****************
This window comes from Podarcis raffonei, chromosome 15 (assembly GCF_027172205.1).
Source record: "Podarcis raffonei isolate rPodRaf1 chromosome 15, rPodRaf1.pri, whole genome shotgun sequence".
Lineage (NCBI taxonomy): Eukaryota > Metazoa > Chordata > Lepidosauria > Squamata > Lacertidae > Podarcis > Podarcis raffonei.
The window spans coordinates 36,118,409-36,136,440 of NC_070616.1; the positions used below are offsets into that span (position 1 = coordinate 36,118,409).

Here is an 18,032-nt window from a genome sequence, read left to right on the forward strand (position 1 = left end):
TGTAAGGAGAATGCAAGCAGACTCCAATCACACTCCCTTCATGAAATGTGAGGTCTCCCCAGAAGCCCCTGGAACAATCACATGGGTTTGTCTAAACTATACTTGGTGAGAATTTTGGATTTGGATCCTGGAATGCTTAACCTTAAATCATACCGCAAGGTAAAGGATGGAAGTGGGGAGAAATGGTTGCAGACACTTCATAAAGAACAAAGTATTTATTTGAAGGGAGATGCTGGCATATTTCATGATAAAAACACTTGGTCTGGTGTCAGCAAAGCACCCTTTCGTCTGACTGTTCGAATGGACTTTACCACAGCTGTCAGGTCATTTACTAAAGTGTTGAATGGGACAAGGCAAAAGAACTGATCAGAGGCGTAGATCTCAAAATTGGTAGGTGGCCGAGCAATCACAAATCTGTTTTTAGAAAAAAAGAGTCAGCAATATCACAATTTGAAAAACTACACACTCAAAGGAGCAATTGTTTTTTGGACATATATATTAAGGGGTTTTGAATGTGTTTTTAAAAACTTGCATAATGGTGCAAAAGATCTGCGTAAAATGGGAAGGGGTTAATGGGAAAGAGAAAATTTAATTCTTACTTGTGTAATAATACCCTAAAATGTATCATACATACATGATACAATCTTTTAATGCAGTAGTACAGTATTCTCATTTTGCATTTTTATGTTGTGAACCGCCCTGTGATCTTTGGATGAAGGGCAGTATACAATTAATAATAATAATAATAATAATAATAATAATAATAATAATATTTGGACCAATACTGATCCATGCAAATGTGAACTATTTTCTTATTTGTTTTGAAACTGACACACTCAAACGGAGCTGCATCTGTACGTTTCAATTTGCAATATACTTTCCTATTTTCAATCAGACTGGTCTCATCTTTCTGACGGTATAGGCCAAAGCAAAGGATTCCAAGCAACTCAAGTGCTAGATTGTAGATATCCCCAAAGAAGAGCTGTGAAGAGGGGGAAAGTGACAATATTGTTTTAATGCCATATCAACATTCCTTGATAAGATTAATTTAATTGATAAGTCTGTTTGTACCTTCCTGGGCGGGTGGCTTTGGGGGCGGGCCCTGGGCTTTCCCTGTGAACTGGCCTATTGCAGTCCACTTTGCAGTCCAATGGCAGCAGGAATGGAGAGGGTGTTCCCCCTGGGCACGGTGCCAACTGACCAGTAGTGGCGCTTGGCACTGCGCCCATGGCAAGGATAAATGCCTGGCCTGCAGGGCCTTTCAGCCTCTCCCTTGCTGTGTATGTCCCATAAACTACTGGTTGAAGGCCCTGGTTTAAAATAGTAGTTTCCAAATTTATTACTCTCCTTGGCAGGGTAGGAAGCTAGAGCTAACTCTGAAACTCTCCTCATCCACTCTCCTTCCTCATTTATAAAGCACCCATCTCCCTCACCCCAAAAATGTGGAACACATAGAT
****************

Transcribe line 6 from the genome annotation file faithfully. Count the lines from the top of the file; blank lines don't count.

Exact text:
TGTAAGGAGAATGCAAGCAGACTCCAATCACACTCCCTTCATGAAATGTGAGGTCTCCCCAGAAGCCCCTGGAACAATCACATGGGTTTGTCTAAACTATACTTGGTGAGAATTTTGGATTTGGATCCTGGAATGCTTAACCTTAAATCATACCGCAAGGTAAAGGATGGAAGTGGGGAGAAATGGTTGCAGACACTTCATAAAGAACAAAGTATTTATTTGAAGGGAGATGCTGGCATATTTCATGATAAAAACACTTGGTCTGGTGTCAGCAAAGCACCCTTTCGTCTGACTGTTCGAATGGACTTTACCACAGCTGTCAGGTCATTTACTAAAGTGTTGAATGGGACAAGGCAAAAGAACTGATCAGAGGCGTAGATCTCAAAATTGGTAGGTGGCCGAGCAATCACAAATCTGTTTTTAGAAAAAAAGAGTCAGCAATATCACAATTTGAAAAACTACACACTCAAAGGAGCAATTGTTTTTTGGACATATATATTAAGGGGTTTTGAATGTGTTTTTAAAAACTTGCATAATGGTGCAAAAGATCTGCGTAAAATGGGAAGGGGTTAATGGGAAAGAGAAAATTTAATTCTTACTTGTGTAATAATACCCTAAAATGTATCATACATACATGATACAATCTTTTAATGCAGTAGTACAGTATTCTCATTTTGCATTTTTATGTTGTGAACCGCCCTGTGATCTTTGGATGAAGGGCAGTATACAATTAATAATAATAATAATAATAATAATAATAATAATAATAATATTTGGACCAATACTGATCCATGCAAATGTGAACTATTTTCTTATTTGTTTTGAAACTGACACACTCAAACGGAGCTGCATCTGTACGTTTCAATTTGCAATATACTTTCCTATTTTCAATCAGACTGGTCTCATCTTTCTGACGGTATAGGCCAAAGCAAAGGATTCCAAGCAACTCAAGTGCTAGATTGTAGATATCCCCAAAGAAGAGCTGTGAAGAGGGGGAAAGTGACAATATTGTTTTAATGCCATATCAACATTCCTTGATAAGATTAATTTAATTGATAAGTCTGTTTGTACCTTCCTGGGCGGGTGGCTTTGGGGGCGGGCCCTGGGCTTTCCCTGTGAACTGGCCTATTGCAGTCCACTTTGCAGTCCAATGGCAGCAGGAATGGAGAGGGTGTTCCCCCTGGGCACGGTGCCAACTGACCAGTAGTGGCGCTTGGCACTGCGCCCATGGCAAGGATAAATGCCTGGCCTGCAGGGCCTTTCAGCCTCTCCCTTGCTGTGTATGTCCCATAAACTACTGGTTGAAGGCCCTGGTTTAAAATAGTAGTTTCCAAATTTATTACTCTCCTTGGCAGGGTAGGAAGCTAGAGCTAACTCTGAAACTCTCCTCATCCACTCTCCTTCCTCATTTATAAAGCACCCATCTCCCTCACCCCAAAAATGTGGAACACATAGAT